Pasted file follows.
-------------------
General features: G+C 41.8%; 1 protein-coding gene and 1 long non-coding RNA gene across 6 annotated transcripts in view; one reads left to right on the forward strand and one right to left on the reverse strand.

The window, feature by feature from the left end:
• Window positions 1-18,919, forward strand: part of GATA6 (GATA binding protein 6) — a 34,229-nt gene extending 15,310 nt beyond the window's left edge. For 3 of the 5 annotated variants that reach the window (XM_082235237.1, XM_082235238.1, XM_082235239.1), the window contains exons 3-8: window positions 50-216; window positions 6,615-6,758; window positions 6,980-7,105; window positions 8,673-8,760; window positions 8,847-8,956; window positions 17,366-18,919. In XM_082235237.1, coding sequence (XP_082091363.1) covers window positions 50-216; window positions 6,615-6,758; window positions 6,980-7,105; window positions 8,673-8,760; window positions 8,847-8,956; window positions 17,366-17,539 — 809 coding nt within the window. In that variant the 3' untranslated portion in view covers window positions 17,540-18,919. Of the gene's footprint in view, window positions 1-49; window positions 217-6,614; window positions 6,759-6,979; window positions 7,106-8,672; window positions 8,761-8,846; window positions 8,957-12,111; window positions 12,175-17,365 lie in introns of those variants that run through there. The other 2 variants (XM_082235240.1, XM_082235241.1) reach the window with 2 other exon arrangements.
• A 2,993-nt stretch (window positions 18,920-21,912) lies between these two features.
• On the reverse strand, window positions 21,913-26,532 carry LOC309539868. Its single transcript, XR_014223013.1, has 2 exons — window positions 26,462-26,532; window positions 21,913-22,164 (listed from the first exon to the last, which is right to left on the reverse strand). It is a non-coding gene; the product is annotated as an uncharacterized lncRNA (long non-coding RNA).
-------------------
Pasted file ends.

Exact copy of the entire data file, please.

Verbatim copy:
General features: G+C 41.8%; 1 protein-coding gene and 1 long non-coding RNA gene across 6 annotated transcripts in view; one reads left to right on the forward strand and one right to left on the reverse strand.

The window, feature by feature from the left end:
• Window positions 1-18,919, forward strand: part of GATA6 (GATA binding protein 6) — a 34,229-nt gene extending 15,310 nt beyond the window's left edge. For 3 of the 5 annotated variants that reach the window (XM_082235237.1, XM_082235238.1, XM_082235239.1), the window contains exons 3-8: window positions 50-216; window positions 6,615-6,758; window positions 6,980-7,105; window positions 8,673-8,760; window positions 8,847-8,956; window positions 17,366-18,919. In XM_082235237.1, coding sequence (XP_082091363.1) covers window positions 50-216; window positions 6,615-6,758; window positions 6,980-7,105; window positions 8,673-8,760; window positions 8,847-8,956; window positions 17,366-17,539 — 809 coding nt within the window. In that variant the 3' untranslated portion in view covers window positions 17,540-18,919. Of the gene's footprint in view, window positions 1-49; window positions 217-6,614; window positions 6,759-6,979; window positions 7,106-8,672; window positions 8,761-8,846; window positions 8,957-12,111; window positions 12,175-17,365 lie in introns of those variants that run through there. The other 2 variants (XM_082235240.1, XM_082235241.1) reach the window with 2 other exon arrangements.
• A 2,993-nt stretch (window positions 18,920-21,912) lies between these two features.
• On the reverse strand, window positions 21,913-26,532 carry LOC309539868. Its single transcript, XR_014223013.1, has 2 exons — window positions 26,462-26,532; window positions 21,913-22,164 (listed from the first exon to the last, which is right to left on the reverse strand). It is a non-coding gene; the product is annotated as an uncharacterized lncRNA (long non-coding RNA).